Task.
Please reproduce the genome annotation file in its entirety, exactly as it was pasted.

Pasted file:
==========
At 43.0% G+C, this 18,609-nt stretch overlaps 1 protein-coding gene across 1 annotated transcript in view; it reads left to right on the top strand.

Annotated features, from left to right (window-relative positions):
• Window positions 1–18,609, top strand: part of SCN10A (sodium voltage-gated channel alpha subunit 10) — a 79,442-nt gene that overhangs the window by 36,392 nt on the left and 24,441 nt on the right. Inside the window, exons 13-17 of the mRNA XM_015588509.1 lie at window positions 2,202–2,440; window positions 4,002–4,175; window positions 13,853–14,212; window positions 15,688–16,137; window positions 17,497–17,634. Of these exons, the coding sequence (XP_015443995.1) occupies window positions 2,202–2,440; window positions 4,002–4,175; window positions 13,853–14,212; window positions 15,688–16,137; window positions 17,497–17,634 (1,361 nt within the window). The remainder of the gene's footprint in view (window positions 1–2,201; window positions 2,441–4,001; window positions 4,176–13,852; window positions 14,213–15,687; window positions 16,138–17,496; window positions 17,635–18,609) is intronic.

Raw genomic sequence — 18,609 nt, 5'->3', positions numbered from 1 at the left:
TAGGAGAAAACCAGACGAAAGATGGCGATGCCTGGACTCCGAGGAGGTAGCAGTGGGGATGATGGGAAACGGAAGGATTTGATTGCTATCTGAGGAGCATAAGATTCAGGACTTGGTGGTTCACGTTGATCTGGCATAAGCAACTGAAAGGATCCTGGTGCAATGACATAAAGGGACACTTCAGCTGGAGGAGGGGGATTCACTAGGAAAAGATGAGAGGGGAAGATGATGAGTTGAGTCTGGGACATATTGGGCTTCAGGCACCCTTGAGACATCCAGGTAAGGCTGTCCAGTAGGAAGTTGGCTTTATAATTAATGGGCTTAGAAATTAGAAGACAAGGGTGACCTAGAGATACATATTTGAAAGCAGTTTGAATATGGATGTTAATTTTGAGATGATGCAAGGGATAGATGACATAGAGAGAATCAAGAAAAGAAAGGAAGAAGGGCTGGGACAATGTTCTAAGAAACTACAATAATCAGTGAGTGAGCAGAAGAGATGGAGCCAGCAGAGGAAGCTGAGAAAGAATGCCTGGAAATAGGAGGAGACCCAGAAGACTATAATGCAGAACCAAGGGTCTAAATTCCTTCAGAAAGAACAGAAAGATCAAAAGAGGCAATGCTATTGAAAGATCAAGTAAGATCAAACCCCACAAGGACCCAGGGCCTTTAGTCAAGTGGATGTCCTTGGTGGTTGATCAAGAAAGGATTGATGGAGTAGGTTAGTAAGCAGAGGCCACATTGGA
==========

At 43.0% G+C, this 18,609-nt stretch overlaps 1 protein-coding gene across 1 annotated transcript in view; it reads left to right on the top strand.

Annotated features, from left to right (window-relative positions):
• Window positions 1–18,609, top strand: part of SCN10A (sodium voltage-gated channel alpha subunit 10) — a 79,442-nt gene that overhangs the window by 36,392 nt on the left and 24,441 nt on the right. Inside the window, exons 13-17 of the mRNA XM_015588509.1 lie at window positions 2,202–2,440; window positions 4,002–4,175; window positions 13,853–14,212; window positions 15,688–16,137; window positions 17,497–17,634. Of these exons, the coding sequence (XP_015443995.1) occupies window positions 2,202–2,440; window positions 4,002–4,175; window positions 13,853–14,212; window positions 15,688–16,137; window positions 17,497–17,634 (1,361 nt within the window). The remainder of the gene's footprint in view (window positions 1–2,201; window positions 2,441–4,001; window positions 4,176–13,852; window positions 14,213–15,687; window positions 16,138–17,496; window positions 17,635–18,609) is intronic.

Raw genomic sequence — 18,609 nt, 5'->3', positions numbered from 1 at the left:
TAGGAGAAAACCAGACGAAAGATGGCGATGCCTGGACTCCGAGGAGGTAGCAGTGGGGATGATGGGAAACGGAAGGATTTGATTGCTATCTGAGGAGCATAAGATTCAGGACTTGGTGGTTCACGTTGATCTGGCATAAGCAACTGAAAGGATCCTGGTGCAATGACATAAAGGGACACTTCAGCTGGAGGAGGGGGATTCACTAGGAAAAGATGAGAGGGGAAGATGATGAGTTGAGTCTGGGACATATTGGGCTTCAGGCACCCTTGAGACATCCAGGTAAGGCTGTCCAGTAGGAAGTTGGCTTTATAATTAATGGGCTTAGAAATTAGAAGACAAGGGTGACCTAGAGATACATATTTGAAAGCAGTTTGAATATGGATGTTAATTTTGAGATGATGCAAGGGATAGATGACATAGAGAGAATCAAGAAAAGAAAGGAAGAAGGGCTGGGACAATGTTCTAAGAAACTACAATAATCAGTGAGTGAGCAGAAGAGATGGAGCCAGCAGAGGAAGCTGAGAAAGAATGCCTGGAAATAGGAGGAGACCCAGAAGACTATAATGCAGAACCAAGGGTCTAAATTCCTTCAGAAAGAACAGAAAGATCAAAAGAGGCAATGCTATTGAAAGATCAAGTAAGATCAAACCCCACAAGGACCCAGGGCCTTTAGTCAAGTGGATGTCCTTGGTGGTTGATCAAGAAAGGATTGATGGAGTAGGTTAGTAAGCAGAGGCCACATTGGA